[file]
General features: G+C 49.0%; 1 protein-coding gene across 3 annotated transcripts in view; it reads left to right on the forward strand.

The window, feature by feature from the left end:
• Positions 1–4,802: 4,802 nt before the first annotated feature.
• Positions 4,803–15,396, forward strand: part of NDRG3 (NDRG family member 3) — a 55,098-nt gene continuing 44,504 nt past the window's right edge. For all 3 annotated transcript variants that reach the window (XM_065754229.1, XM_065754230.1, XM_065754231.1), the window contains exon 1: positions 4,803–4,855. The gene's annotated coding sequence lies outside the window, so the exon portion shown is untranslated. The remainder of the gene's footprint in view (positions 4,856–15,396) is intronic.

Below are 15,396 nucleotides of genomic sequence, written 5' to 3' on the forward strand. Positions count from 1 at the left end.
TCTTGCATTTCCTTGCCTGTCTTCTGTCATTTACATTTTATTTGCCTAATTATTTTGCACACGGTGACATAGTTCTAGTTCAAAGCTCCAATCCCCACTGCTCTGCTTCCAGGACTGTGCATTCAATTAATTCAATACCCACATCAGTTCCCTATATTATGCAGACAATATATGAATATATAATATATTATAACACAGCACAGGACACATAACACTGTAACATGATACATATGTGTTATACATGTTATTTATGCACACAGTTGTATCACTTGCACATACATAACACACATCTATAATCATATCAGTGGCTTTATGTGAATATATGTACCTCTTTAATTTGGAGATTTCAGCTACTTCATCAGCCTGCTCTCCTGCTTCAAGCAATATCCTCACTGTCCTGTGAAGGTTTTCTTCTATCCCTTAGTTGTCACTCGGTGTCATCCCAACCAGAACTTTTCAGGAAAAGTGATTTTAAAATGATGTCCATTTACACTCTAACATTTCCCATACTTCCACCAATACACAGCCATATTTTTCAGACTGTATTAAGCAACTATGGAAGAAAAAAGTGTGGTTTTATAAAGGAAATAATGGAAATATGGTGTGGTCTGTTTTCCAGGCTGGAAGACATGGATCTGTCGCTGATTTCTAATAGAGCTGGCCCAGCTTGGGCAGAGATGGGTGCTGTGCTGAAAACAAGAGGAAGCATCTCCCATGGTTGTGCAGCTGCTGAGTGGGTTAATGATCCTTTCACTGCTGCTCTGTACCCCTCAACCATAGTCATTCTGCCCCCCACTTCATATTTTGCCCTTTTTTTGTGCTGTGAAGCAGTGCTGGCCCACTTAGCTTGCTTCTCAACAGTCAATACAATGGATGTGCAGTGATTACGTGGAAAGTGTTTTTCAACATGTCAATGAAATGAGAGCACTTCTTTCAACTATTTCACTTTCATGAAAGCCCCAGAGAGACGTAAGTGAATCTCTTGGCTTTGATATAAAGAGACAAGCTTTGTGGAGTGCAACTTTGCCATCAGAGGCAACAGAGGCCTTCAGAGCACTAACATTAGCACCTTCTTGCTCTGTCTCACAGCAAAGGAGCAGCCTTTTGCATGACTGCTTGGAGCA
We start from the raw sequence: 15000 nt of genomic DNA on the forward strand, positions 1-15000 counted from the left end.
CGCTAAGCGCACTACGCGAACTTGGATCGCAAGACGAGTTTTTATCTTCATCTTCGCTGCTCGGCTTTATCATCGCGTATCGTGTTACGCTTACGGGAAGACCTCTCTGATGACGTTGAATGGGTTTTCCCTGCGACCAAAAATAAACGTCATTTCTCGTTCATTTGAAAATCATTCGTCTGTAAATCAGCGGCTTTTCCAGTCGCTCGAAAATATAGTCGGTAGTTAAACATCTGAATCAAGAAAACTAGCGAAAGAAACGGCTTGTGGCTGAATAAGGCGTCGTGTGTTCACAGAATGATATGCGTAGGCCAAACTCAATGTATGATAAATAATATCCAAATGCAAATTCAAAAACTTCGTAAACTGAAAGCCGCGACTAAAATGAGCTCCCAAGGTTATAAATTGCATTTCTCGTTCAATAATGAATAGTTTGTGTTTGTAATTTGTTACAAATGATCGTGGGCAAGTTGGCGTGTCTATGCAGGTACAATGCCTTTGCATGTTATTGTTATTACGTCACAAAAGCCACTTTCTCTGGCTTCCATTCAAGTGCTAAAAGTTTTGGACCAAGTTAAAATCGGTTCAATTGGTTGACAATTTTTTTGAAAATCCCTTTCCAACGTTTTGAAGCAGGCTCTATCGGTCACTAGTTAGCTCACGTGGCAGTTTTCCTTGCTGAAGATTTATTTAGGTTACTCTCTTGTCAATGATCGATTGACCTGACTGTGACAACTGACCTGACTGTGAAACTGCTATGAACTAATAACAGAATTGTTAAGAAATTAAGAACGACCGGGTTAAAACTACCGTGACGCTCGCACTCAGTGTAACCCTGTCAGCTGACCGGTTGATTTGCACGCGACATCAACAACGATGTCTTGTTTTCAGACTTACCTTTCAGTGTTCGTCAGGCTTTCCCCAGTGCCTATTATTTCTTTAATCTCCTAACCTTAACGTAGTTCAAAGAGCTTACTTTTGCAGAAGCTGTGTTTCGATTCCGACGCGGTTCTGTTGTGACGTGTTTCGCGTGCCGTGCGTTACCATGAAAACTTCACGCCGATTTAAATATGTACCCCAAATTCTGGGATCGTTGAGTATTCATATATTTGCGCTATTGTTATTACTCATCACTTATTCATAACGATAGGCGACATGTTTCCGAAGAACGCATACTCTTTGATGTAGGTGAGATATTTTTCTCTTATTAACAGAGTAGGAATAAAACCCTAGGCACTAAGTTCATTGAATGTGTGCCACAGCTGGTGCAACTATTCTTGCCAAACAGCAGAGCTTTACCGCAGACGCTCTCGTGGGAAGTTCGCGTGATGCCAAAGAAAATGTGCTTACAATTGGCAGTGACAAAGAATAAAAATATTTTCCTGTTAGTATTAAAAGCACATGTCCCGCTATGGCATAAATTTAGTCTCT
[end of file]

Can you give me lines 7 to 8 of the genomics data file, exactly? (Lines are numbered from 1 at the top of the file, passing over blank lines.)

We start from the raw sequence: 15000 nt of genomic DNA on the forward strand, positions 1-15000 counted from the left end.
CGCTAAGCGCACTACGCGAACTTGGATCGCAAGACGAGTTTTTATCTTCATCTTCGCTGCTCGGCTTTATCATCGCGTATCGTGTTACGCTTACGGGAAGACCTCTCTGATGACGTTGAATGGGTTTTCCCTGCGACCAAAAATAAACGTCATTTCTCGTTCATTTGAAAATCATTCGTCTGTAAATCAGCGGCTTTTCCAGTCGCTCGAAAATATAGTCGGTAGTTAAACATCTGAATCAAGAAAACTAGCGAAAGAAACGGCTTGTGGCTGAATAAGGCGTCGTGTGTTCACAGAATGATATGCGTAGGCCAAACTCAATGTATGATAAATAATATCCAAATGCAAATTCAAAAACTTCGTAAACTGAAAGCCGCGACTAAAATGAGCTCCCAAGGTTATAAATTGCATTTCTCGTTCAATAATGAATAGTTTGTGTTTGTAATTTGTTACAAATGATCGTGGGCAAGTTGGCGTGTCTATGCAGGTACAATGCCTTTGCATGTTATTGTTATTACGTCACAAAAGCCACTTTCTCTGGCTTCCATTCAAGTGCTAAAAGTTTTGGACCAAGTTAAAATCGGTTCAATTGGTTGACAATTTTTTTGAAAATCCCTTTCCAACGTTTTGAAGCAGGCTCTATCGGTCACTAGTTAGCTCACGTGGCAGTTTTCCTTGCTGAAGATTTATTTAGGTTACTCTCTTGTCAATGATCGATTGACCTGACTGTGACAACTGACCTGACTGTGAAACTGCTATGAACTAATAACAGAATTGTTAAGAAATTAAGAACGACCGGGTTAAAACTACCGTGACGCTCGCACTCAGTGTAACCCTGTCAGCTGACCGGTTGATTTGCACGCGACATCAACAACGATGTCTTGTTTTCAGACTTACCTTTCAGTGTTCGTCAGGCTTTCCCCAGTGCCTATTATTTCTTTAATCTCCTAACCTTAACGTAGTTCAAAGAGCTTACTTTTGCAGAAGCTGTGTTTCGATTCCGACGCGGTTCTGTTGTGACGTGTTTCGCGTGCCGTGCGTTACCATGAAAACTTCACGCCGATTTAAATATGTACCCCAAATTCTGGGATCGTTGAGTATTCATATATTTGCGCTATTGTTATTACTCATCACTTATTCATAACGATAGGCGACATGTTTCCGAAGAACGCATACTCTTTGATGTAGGTGAGATATTTTTCTCTTATTAACAGAGTAGGAATAAAACCCTAGGCACTAAGTTCATTGAATGTGTGCCACAGCTGGTGCAACTATTCTTGCCAAACAGCAGAGCTTTACCGCAGACGCTCTCGTGGGAAGTTCGCGTGATGCCAAAGAAAATGTGCTTACAATTGGCAGTGACAAAGAATAAAAATATTTTCCTGTTAGTATTAAAAGCACATGTCCCGCTATGGCATAAATTTAGTCTCT